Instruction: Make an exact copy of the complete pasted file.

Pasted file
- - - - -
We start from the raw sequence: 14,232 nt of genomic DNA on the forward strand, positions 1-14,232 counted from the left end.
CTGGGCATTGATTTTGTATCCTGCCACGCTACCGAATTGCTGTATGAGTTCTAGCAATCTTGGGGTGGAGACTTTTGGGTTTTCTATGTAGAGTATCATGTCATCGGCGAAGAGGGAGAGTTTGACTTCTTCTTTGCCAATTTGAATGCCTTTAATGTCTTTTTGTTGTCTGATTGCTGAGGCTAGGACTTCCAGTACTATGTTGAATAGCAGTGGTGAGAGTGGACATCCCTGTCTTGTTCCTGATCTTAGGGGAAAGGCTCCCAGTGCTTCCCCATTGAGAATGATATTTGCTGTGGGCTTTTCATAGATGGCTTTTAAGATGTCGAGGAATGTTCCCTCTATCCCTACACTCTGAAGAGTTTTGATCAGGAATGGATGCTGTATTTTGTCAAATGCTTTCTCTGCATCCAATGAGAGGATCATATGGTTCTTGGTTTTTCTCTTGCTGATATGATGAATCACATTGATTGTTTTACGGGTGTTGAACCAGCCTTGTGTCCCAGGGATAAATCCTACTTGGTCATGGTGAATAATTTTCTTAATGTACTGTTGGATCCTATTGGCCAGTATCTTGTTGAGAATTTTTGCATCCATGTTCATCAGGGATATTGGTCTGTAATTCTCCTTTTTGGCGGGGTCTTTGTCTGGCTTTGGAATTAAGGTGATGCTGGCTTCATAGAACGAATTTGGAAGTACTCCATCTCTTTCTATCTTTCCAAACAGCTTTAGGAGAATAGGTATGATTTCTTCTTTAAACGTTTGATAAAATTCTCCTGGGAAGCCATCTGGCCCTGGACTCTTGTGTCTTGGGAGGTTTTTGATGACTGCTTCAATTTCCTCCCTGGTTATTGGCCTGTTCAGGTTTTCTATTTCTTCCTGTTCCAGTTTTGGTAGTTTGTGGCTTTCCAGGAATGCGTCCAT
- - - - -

We start from the raw sequence: 14,232 nt of genomic DNA on the forward strand, positions 1-14,232 counted from the left end.
CTGGGCATTGATTTTGTATCCTGCCACGCTACCGAATTGCTGTATGAGTTCTAGCAATCTTGGGGTGGAGACTTTTGGGTTTTCTATGTAGAGTATCATGTCATCGGCGAAGAGGGAGAGTTTGACTTCTTCTTTGCCAATTTGAATGCCTTTAATGTCTTTTTGTTGTCTGATTGCTGAGGCTAGGACTTCCAGTACTATGTTGAATAGCAGTGGTGAGAGTGGACATCCCTGTCTTGTTCCTGATCTTAGGGGAAAGGCTCCCAGTGCTTCCCCATTGAGAATGATATTTGCTGTGGGCTTTTCATAGATGGCTTTTAAGATGTCGAGGAATGTTCCCTCTATCCCTACACTCTGAAGAGTTTTGATCAGGAATGGATGCTGTATTTTGTCAAATGCTTTCTCTGCATCCAATGAGAGGATCATATGGTTCTTGGTTTTTCTCTTGCTGATATGATGAATCACATTGATTGTTTTACGGGTGTTGAACCAGCCTTGTGTCCCAGGGATAAATCCTACTTGGTCATGGTGAATAATTTTCTTAATGTACTGTTGGATCCTATTGGCCAGTATCTTGTTGAGAATTTTTGCATCCATGTTCATCAGGGATATTGGTCTGTAATTCTCCTTTTTGGCGGGGTCTTTGTCTGGCTTTGGAATTAAGGTGATGCTGGCTTCATAGAACGAATTTGGAAGTACTCCATCTCTTTCTATCTTTCCAAACAGCTTTAGGAGAATAGGTATGATTTCTTCTTTAAACGTTTGATAAAATTCTCCTGGGAAGCCATCTGGCCCTGGACTCTTGTGTCTTGGGAGGTTTTTGATGACTGCTTCAATTTCCTCCCTGGTTATTGGCCTGTTCAGGTTTTCTATTTCTTCCTGTTCCAGTTTTGGTAGTTTGTGGCTTTCCAGGAATGCGTCCAT